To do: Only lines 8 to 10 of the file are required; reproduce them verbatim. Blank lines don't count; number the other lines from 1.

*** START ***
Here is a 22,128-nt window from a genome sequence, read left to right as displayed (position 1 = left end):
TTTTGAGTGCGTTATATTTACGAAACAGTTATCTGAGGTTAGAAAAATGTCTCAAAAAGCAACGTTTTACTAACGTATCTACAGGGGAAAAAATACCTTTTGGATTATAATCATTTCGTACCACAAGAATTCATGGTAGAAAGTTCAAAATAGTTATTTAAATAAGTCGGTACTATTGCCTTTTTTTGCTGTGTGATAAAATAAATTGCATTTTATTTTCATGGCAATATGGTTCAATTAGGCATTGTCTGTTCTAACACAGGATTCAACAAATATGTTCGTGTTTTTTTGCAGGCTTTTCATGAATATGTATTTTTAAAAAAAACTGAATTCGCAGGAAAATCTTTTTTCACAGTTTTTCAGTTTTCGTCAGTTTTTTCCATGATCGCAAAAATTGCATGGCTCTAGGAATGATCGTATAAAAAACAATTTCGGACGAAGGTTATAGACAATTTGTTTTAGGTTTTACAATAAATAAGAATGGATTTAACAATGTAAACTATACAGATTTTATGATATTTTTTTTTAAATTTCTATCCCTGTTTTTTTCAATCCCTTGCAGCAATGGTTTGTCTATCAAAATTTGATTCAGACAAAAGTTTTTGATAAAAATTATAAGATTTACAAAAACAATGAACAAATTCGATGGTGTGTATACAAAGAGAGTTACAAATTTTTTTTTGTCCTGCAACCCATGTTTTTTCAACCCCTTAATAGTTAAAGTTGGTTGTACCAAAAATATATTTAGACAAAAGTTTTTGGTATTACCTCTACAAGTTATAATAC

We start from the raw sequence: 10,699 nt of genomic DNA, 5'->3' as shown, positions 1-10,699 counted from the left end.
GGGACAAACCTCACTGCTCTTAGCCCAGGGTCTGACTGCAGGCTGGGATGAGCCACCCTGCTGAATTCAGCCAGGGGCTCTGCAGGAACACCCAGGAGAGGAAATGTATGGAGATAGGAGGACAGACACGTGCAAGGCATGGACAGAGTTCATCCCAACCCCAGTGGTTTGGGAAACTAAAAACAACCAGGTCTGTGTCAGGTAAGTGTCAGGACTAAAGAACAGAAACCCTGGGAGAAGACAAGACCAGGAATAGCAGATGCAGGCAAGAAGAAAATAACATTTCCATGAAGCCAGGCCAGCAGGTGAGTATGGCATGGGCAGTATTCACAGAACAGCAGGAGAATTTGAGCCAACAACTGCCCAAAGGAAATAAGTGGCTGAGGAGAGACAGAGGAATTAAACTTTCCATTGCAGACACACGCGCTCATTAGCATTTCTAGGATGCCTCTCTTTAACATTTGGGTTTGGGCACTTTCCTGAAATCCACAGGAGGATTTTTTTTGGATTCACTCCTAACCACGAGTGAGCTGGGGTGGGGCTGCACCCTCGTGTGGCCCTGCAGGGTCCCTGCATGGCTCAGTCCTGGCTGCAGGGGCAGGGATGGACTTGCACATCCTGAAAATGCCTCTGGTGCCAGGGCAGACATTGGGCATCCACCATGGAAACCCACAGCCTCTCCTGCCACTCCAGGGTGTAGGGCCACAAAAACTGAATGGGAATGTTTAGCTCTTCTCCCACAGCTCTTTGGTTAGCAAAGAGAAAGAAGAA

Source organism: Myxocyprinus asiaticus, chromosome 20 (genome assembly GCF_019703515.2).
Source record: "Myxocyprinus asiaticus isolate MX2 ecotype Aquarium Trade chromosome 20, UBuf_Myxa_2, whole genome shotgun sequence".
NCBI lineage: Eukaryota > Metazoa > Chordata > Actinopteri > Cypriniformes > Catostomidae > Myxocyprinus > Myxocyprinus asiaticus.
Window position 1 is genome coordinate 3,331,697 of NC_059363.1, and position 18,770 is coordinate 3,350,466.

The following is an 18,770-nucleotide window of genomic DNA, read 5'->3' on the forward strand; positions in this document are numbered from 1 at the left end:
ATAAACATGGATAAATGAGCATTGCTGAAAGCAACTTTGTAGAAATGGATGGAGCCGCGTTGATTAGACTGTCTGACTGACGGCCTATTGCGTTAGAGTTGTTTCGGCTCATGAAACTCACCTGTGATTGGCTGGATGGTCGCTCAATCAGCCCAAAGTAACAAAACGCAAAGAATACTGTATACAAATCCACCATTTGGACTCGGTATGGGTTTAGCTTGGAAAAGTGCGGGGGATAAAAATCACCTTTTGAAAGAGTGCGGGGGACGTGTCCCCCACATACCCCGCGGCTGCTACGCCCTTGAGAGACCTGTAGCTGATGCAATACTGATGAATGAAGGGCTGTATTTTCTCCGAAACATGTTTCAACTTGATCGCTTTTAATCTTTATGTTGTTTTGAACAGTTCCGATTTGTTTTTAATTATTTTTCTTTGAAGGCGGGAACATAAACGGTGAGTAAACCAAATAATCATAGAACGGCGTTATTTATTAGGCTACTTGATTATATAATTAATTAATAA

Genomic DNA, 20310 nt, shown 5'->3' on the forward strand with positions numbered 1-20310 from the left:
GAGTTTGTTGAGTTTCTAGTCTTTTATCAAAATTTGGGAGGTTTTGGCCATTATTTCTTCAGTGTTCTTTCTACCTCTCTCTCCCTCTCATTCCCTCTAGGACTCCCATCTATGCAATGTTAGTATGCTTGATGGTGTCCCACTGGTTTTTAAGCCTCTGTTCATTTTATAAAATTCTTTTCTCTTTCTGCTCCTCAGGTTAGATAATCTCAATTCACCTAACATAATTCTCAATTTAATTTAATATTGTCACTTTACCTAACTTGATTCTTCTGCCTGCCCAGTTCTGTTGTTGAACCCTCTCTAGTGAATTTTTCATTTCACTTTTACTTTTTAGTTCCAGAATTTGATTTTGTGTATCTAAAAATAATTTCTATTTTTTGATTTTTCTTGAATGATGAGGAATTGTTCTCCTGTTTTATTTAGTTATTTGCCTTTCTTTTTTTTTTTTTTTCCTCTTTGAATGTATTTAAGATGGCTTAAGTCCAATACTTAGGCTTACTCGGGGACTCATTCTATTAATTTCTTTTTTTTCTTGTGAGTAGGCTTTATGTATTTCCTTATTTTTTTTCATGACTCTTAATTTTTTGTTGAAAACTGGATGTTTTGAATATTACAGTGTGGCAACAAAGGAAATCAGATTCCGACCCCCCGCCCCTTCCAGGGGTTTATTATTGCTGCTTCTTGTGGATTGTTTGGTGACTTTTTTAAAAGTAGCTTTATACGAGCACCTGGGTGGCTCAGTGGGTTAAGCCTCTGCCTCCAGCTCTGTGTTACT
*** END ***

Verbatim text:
Window position 1 is genome coordinate 3,331,697 of NC_059363.1, and position 18,770 is coordinate 3,350,466.

The following is an 18,770-nucleotide window of genomic DNA, read 5'->3' on the forward strand; positions in this document are numbered from 1 at the left end:
ATAAACATGGATAAATGAGCATTGCTGAAAGCAACTTTGTAGAAATGGATGGAGCCGCGTTGATTAGACTGTCTGACTGACGGCCTATTGCGTTAGAGTTGTTTCGGCTCATGAAACTCACCTGTGATTGGCTGGATGGTCGCTCAATCAGCCCAAAGTAACAAAACGCAAAGAATACTGTATACAAATCCACCATTTGGACTCGGTATGGGTTTAGCTTGGAAAAGTGCGGGGGATAAAAATCACCTTTTGAAAGAGTGCGGGGGACGTGTCCCCCACATACCCCGCGGCTGCTACGCCCTTGAGAGACCTGTAGCTGATGCAATACTGATGAATGAAGGGCTGTATTTTCTCCGAAACATGTTTCAACTTGATCGCTTTTAATCTTTATGTTGTTTTGAACAGTTCCGATTTGTTTTTAATTATTTTTCTTTGAAGGCGGGAACATAAACGGTGAGTAAACCAAATAATCATAGAACGGCGTTATTTATTAGGCTACTTGATTATATAATTAATTAATAA